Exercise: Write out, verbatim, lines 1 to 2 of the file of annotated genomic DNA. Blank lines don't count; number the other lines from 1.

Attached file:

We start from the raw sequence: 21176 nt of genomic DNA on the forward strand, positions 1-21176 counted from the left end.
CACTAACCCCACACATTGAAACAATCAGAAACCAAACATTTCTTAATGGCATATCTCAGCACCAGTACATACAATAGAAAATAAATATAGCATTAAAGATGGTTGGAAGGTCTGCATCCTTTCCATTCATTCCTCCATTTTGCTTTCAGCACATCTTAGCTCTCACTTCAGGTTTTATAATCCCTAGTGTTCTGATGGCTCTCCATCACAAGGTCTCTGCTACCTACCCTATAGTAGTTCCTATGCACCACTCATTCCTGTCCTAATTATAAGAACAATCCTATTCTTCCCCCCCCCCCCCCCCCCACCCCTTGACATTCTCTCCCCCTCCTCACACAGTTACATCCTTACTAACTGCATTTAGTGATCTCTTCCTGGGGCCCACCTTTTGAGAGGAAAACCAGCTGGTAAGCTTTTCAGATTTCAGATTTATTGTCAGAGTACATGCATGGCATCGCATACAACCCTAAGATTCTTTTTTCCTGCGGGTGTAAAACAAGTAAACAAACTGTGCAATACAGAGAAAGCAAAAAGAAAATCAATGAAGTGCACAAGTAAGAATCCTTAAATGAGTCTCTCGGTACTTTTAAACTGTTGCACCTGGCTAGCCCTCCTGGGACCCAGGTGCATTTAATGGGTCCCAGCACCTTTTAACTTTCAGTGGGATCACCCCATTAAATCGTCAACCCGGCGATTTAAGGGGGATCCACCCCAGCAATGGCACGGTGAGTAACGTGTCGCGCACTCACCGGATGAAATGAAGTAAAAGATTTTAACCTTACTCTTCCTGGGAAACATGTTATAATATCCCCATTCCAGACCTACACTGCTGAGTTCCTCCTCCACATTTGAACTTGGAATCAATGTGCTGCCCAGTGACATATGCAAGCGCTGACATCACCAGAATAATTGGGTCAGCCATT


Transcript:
We start from the raw sequence: 21176 nt of genomic DNA on the forward strand, positions 1-21176 counted from the left end.
CACTAACCCCACACATTGAAACAATCAGAAACCAAACATTTCTTAATGGCATATCTCAGCACCAGTACATACAATAGAAAATAAATATAGCATTAAAGATGGTTGGAAGGTCTGCATCCTTTCCATTCATTCCTCCATTTTGCTTTCAGCACATCTTAGCTCTCACTTCAGGTTTTATAATCCCTAGTGTTCTGATGGCTCTCCATCACAAGGTCTCTGCTACCTACCCTATAGTAGTTCCTATGCACCACTCATTCCTGTCCTAATTATAAGAACAATCCTATTCTTCCCCCCCCCCCCCCCCCCACCCCTTGACATTCTCTCCCCCTCCTCACACAGTTACATCCTTACTAACTGCATTTAGTGATCTCTTCCTGGGGCCCACCTTTTGAGAGGAAAACCAGCTGGTAAGCTTTTCAGATTTCAGATTTATTGTCAGAGTACATGCATGGCATCGCATACAACCCTAAGATTCTTTTTTCCTGCGGGTGTAAAACAAGTAAACAAACTGTGCAATACAGAGAAAGCAAAAAGAAAATCAATGAAGTGCACAAGTAAGAATCCTTAAATGAGTCTCTCGGTACTTTTAAACTGTTGCACCTGGCTAGCCCTCCTGGGACCCAGGTGCATTTAATGGGTCCCAGCACCTTTTAACTTTCAGTGGGATCACCCCATTAAATCGTCAACCCGGCGATTTAAGGGGGATCCACCCCAGCAATGGCACGGTGAGTAACGTGTCGCGCACTCACCGGATGAAATGAAGTAAAAGATTTTAACCTTACTCTTCCTGGGAAACATGTTATAATATCCCCATTCCAGACCTACACTGCTGAGTTCCTCCTCCACATTTGAACTTGGAATCAATGTGCTGCCCAGTGACATATGCAAGCGCTGACATCACCAGAATAATTGGGTCAGCCATT